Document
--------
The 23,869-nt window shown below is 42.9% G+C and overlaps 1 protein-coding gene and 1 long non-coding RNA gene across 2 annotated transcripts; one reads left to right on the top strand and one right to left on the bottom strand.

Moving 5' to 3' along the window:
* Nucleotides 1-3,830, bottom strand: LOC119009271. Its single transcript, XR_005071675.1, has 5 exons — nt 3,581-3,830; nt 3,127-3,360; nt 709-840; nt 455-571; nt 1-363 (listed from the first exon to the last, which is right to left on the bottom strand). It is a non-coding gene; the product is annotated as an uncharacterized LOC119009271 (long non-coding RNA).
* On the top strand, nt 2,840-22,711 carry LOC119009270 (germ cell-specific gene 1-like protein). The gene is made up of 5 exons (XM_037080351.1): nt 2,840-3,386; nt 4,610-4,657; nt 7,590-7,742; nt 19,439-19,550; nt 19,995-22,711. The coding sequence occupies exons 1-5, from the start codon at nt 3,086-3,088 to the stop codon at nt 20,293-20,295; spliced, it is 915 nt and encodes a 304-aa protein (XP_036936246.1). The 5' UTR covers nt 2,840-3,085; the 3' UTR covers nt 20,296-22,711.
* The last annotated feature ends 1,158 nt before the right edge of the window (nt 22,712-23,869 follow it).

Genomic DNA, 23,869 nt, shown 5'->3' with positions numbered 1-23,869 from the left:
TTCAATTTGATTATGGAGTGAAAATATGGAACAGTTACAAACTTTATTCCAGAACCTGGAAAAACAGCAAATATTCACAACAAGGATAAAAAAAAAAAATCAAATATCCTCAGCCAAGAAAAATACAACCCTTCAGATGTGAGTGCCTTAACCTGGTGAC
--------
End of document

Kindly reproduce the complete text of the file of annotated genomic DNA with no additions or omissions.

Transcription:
The 23,869-nt window shown below is 42.9% G+C and overlaps 1 protein-coding gene and 1 long non-coding RNA gene across 2 annotated transcripts; one reads left to right on the top strand and one right to left on the bottom strand.

Moving 5' to 3' along the window:
* Nucleotides 1-3,830, bottom strand: LOC119009271. Its single transcript, XR_005071675.1, has 5 exons — nt 3,581-3,830; nt 3,127-3,360; nt 709-840; nt 455-571; nt 1-363 (listed from the first exon to the last, which is right to left on the bottom strand). It is a non-coding gene; the product is annotated as an uncharacterized LOC119009271 (long non-coding RNA).
* On the top strand, nt 2,840-22,711 carry LOC119009270 (germ cell-specific gene 1-like protein). The gene is made up of 5 exons (XM_037080351.1): nt 2,840-3,386; nt 4,610-4,657; nt 7,590-7,742; nt 19,439-19,550; nt 19,995-22,711. The coding sequence occupies exons 1-5, from the start codon at nt 3,086-3,088 to the stop codon at nt 20,293-20,295; spliced, it is 915 nt and encodes a 304-aa protein (XP_036936246.1). The 5' UTR covers nt 2,840-3,085; the 3' UTR covers nt 20,296-22,711.
* The last annotated feature ends 1,158 nt before the right edge of the window (nt 22,712-23,869 follow it).

Genomic DNA, 23,869 nt, shown 5'->3' with positions numbered 1-23,869 from the left:
TTCAATTTGATTATGGAGTGAAAATATGGAACAGTTACAAACTTTATTCCAGAACCTGGAAAAACAGCAAATATTCACAACAAGGATAAAAAAAAAAAATCAAATATCCTCAGCCAAGAAAAATACAACCCTTCAGATGTGAGTGCCTTAACCTGGTGAC